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CEMA HISTORY

Portland’s Council for Encouragement of Music and the Arts (CEMA) was established in 1945, along a model set up in war time Britain to raise public morale through participation in the arts.
The “umbrella” nature of the organisation was adopted to allow groups of like-minded individuals to meet and participate in a variety of arts and cultural pursuits. The structure has allowed the organisation to remain relevant to the artistic fashions and demands over the decades.

 

CEMA'S HISTORY CONTINUED.....

For the first 28 years Portland CEMA conducted cultural and artistic activities in homes, halls, commercial premises and sheds.  Early members recognised the need for a permanent home and an arts centre for Portland and had a vision for the future.

Between 1966 and 1974 CEMA set up an Arts Centre Building Appeal, developed plans for a purpose built Arts Centre and raised the sum of $30,536.37 locally. ( According to the Reserve Bank of Australia inflation calculator this would be equivalent to $245,114 in 2017 ) This was a substantial volunteer contribution.

The Portland Council and Portland CEMA jointly attracted State and Federal Government Grants of $104.722.83. Council contributed land then valued at $18,000 , and rate revenue of $3,473.70, and accepted responsibility for major maintenance of the Centre.

Portland CEMA members then fitted out the Kitchen with crockery, cutlery, a refrigerator and stove ($2,700) and provided additional furniture and 50% of stage lighting, and additional grey curtains for the stage ($3,700). 

The dream became a reality in 1974 when the building opened. It was named CEMA Arts Centre in recognition of the contribution the organisation had made.

From 1975 Portland Council and Portland CEMA jointly funded the salary of a Community Arts Officer. A management committee which included four Portland CEMA representatives looked after the hiring and maintenance of the building and the employment of the first Community Arts Officers. This arrangement continued through to 1983 when the management of the building was handed over to the Portland Town Council.

Portland CEMA’s contribution and special relationship with the building was further recognised by a Lease which enabled groups to continue their activities at a reasonable cost, whilst allowing many other groups to hire the building. A succession of Leases and Licences based on the original premise have enabled the arts in Portland to flourish.

During the 1980s and 1990s needs for improvements were recognised and two major additions were made to the CEMA Arts Centre. A courtyard was filled in to become the Woolcock Gallery. This was officially opened in 1990. A backstage extension including a costume storage area was added in 1993. The Council contributed $60,000 and the Ministry of the Arts contributed $45,000 out of a total of $137,000 for these projects. Portland CEMA also contributed financially and in kind to both of these projects. In 1995 Portland CEMA contributed $8000 towards the installation of a mezzanine storage floor in the backstage area of the building.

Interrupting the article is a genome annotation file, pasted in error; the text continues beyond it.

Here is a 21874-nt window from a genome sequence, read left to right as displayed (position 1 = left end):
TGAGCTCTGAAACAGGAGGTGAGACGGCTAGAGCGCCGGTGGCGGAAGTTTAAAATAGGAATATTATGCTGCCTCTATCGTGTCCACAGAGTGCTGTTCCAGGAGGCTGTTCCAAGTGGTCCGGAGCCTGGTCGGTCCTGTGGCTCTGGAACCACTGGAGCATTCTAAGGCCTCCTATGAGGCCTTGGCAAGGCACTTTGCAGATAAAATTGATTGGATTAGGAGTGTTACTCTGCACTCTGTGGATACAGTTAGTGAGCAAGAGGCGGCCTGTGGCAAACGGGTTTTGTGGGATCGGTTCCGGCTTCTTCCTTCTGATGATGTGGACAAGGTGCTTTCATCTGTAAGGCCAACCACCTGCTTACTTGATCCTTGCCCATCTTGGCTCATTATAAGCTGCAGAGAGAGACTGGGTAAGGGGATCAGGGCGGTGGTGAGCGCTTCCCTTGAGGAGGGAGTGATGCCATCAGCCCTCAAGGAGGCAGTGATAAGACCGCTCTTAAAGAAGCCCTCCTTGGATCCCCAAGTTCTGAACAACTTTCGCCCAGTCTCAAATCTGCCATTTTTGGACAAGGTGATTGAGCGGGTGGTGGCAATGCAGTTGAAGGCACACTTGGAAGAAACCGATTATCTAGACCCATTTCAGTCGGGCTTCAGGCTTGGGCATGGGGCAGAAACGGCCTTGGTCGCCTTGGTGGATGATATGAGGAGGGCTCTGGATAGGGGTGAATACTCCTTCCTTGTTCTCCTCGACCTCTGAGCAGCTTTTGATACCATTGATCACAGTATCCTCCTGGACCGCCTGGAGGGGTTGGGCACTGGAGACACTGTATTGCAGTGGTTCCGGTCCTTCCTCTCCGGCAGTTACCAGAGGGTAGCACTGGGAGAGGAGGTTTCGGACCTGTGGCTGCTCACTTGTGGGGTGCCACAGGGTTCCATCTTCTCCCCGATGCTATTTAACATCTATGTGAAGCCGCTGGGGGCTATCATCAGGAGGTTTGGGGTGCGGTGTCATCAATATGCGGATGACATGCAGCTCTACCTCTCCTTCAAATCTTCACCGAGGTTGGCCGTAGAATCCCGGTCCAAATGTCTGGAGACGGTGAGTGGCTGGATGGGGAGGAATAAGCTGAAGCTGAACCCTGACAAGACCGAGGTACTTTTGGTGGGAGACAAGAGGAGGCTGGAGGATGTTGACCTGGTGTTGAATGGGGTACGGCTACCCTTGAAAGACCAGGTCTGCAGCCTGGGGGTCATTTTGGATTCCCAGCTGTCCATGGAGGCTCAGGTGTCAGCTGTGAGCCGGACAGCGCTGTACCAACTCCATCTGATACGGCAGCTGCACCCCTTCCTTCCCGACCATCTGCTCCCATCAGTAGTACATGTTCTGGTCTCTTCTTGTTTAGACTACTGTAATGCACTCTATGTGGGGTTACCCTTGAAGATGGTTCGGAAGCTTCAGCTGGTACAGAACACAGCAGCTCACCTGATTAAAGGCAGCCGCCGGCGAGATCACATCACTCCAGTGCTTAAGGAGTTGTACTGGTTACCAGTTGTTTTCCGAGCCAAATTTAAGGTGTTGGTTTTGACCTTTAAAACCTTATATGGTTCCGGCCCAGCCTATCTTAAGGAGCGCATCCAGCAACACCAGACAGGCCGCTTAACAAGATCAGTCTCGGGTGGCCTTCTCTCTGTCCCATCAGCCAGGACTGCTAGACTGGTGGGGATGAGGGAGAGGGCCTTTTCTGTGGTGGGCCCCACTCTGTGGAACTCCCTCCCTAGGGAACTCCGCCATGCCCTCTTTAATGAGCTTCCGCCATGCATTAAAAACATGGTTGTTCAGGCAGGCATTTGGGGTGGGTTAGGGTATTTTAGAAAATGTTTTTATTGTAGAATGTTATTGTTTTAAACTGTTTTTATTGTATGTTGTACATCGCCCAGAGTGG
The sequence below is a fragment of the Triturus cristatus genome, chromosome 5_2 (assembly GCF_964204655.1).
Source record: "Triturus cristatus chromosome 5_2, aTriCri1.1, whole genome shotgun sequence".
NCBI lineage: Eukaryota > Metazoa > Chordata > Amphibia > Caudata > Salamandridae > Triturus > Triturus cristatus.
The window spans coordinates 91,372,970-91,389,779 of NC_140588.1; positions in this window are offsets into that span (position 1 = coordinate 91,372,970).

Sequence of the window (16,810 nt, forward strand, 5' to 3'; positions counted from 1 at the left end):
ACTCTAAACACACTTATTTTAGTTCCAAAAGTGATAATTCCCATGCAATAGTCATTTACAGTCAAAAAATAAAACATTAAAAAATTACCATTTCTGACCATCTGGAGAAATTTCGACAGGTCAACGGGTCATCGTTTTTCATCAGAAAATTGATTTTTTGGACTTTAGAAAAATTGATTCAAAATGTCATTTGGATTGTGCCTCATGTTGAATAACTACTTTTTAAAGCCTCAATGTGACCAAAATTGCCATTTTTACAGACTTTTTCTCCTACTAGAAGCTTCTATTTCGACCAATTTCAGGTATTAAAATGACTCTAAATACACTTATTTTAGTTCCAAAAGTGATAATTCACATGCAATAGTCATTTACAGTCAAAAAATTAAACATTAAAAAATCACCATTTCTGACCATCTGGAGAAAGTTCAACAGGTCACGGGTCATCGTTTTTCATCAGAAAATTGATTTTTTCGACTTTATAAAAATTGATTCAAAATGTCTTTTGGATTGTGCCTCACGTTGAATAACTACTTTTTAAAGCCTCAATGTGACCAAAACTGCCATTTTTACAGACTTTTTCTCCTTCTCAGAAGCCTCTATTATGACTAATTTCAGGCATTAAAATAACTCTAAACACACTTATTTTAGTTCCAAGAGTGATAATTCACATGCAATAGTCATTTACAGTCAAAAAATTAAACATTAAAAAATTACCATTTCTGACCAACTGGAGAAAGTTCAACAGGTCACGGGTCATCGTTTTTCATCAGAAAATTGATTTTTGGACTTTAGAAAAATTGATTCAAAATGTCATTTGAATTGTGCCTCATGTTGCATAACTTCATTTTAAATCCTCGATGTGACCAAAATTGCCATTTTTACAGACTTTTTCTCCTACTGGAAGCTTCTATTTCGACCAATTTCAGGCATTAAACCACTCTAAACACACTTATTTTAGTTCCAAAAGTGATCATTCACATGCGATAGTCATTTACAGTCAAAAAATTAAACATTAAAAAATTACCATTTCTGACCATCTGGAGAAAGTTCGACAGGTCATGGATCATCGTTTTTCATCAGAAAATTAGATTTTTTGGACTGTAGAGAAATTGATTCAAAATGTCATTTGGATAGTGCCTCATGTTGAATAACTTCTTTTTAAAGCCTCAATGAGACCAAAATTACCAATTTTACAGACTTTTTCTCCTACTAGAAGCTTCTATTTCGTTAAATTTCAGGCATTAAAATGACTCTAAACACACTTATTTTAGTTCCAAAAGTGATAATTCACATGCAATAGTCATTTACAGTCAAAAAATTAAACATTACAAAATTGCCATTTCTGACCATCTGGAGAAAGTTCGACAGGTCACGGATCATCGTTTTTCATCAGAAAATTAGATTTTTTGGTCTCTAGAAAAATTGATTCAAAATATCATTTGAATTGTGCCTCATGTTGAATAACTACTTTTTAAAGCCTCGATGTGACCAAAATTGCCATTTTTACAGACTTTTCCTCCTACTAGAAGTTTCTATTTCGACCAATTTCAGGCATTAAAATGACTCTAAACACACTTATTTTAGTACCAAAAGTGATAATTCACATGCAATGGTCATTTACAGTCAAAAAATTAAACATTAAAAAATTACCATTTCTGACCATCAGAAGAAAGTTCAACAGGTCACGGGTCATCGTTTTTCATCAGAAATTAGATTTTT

Portland CEMA became incorporated in May 1986.

CEMA inc groups were involved in many community arts projects during the 1980s and 1990s and the Visual Arts groups needed more space and facilities than were available at the CEMA Arts Centre.

The need for a home for visual arts groups was recognised and after intense lobbying and fundraising The Arts Company was opened in 1995. This complex which includes a retail outlet for artists works, workshop space and artist accommodation was recently renamed Julia Street Creative Space.

In 2000 Portland CEMA inc  was endorsed as a deductible gift recipient and an income tax exempt charitable entity. Through its public fund it has supported worthy projects allowing local students and artists to follow pursuits and bring expertise to Portland for workshops.

The CEMA Arts centre building was renamed in 2005 as the Portland Arts Centre as part of Glenelg Shire Council’s re branding. A sign was placed at the front of the building in recognition of the long relationship CEMA has with the building. The main gallery was then named the CEMA gallery.

July 2020 marked 75 years of continuous arts activity. 

CEMA inc’s groups continue to give people of Portland and District many artistic and social opportunities.

FOR SOME INCREDIBLE STORIES FROM CEMA'S EARLY DAYS... DOWNLOAD PDFs BELOW

 
Exhibition

Encouraging Music and the Arts in Portland since 1945